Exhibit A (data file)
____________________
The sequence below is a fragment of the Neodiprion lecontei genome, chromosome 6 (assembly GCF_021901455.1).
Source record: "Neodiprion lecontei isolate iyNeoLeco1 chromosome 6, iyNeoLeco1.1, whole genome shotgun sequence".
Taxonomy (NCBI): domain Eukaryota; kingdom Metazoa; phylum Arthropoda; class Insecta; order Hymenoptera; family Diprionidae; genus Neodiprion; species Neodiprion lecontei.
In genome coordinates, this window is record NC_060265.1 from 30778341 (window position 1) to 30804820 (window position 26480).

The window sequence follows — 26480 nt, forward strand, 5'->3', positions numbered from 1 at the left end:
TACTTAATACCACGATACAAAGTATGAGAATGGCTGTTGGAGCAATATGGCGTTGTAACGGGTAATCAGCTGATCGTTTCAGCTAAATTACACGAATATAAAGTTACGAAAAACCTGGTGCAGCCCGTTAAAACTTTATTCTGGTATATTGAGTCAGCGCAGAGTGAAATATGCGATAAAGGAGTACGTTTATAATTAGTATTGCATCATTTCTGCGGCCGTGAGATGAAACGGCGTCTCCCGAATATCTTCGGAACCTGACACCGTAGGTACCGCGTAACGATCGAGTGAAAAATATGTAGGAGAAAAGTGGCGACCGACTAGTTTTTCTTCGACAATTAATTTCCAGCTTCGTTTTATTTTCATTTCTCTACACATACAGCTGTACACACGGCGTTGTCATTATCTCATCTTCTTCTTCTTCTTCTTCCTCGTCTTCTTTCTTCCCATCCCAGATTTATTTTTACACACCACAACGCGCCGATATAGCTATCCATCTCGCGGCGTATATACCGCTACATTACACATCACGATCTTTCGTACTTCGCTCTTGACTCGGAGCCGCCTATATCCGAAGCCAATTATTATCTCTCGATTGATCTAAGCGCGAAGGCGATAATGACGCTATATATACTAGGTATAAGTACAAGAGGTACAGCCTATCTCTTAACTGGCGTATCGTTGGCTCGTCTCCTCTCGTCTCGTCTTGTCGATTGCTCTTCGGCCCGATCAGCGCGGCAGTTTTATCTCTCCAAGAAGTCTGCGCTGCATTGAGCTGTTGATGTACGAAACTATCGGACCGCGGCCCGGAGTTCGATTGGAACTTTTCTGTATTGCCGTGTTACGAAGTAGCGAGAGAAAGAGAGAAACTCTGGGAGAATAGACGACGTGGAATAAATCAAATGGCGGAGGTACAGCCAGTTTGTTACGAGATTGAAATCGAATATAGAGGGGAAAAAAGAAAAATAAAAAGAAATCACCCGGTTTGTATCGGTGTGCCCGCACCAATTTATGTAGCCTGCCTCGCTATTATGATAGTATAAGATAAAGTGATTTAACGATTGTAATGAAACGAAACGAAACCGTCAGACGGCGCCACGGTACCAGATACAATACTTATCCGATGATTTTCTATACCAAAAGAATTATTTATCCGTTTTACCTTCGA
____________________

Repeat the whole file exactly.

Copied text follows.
The sequence below is a fragment of the Neodiprion lecontei genome, chromosome 6 (assembly GCF_021901455.1).
Source record: "Neodiprion lecontei isolate iyNeoLeco1 chromosome 6, iyNeoLeco1.1, whole genome shotgun sequence".
Taxonomy (NCBI): domain Eukaryota; kingdom Metazoa; phylum Arthropoda; class Insecta; order Hymenoptera; family Diprionidae; genus Neodiprion; species Neodiprion lecontei.
In genome coordinates, this window is record NC_060265.1 from 30778341 (window position 1) to 30804820 (window position 26480).

The window sequence follows — 26480 nt, forward strand, 5'->3', positions numbered from 1 at the left end:
TACTTAATACCACGATACAAAGTATGAGAATGGCTGTTGGAGCAATATGGCGTTGTAACGGGTAATCAGCTGATCGTTTCAGCTAAATTACACGAATATAAAGTTACGAAAAACCTGGTGCAGCCCGTTAAAACTTTATTCTGGTATATTGAGTCAGCGCAGAGTGAAATATGCGATAAAGGAGTACGTTTATAATTAGTATTGCATCATTTCTGCGGCCGTGAGATGAAACGGCGTCTCCCGAATATCTTCGGAACCTGACACCGTAGGTACCGCGTAACGATCGAGTGAAAAATATGTAGGAGAAAAGTGGCGACCGACTAGTTTTTCTTCGACAATTAATTTCCAGCTTCGTTTTATTTTCATTTCTCTACACATACAGCTGTACACACGGCGTTGTCATTATCTCATCTTCTTCTTCTTCTTCTTCCTCGTCTTCTTTCTTCCCATCCCAGATTTATTTTTACACACCACAACGCGCCGATATAGCTATCCATCTCGCGGCGTATATACCGCTACATTACACATCACGATCTTTCGTACTTCGCTCTTGACTCGGAGCCGCCTATATCCGAAGCCAATTATTATCTCTCGATTGATCTAAGCGCGAAGGCGATAATGACGCTATATATACTAGGTATAAGTACAAGAGGTACAGCCTATCTCTTAACTGGCGTATCGTTGGCTCGTCTCCTCTCGTCTCGTCTTGTCGATTGCTCTTCGGCCCGATCAGCGCGGCAGTTTTATCTCTCCAAGAAGTCTGCGCTGCATTGAGCTGTTGATGTACGAAACTATCGGACCGCGGCCCGGAGTTCGATTGGAACTTTTCTGTATTGCCGTGTTACGAAGTAGCGAGAGAAAGAGAGAAACTCTGGGAGAATAGACGACGTGGAATAAATCAAATGGCGGAGGTACAGCCAGTTTGTTACGAGATTGAAATCGAATATAGAGGGGAAAAAAGAAAAATAAAAAGAAATCACCCGGTTTGTATCGGTGTGCCCGCACCAATTTATGTAGCCTGCCTCGCTATTATGATAGTATAAGATAAAGTGATTTAACGATTGTAATGAAACGAAACGAAACCGTCAGACGGCGCCACGGTACCAGATACAATACTTATCCGATGATTTTCTATACCAAAAGAATTATTTATCCGTTTTACCTTCGA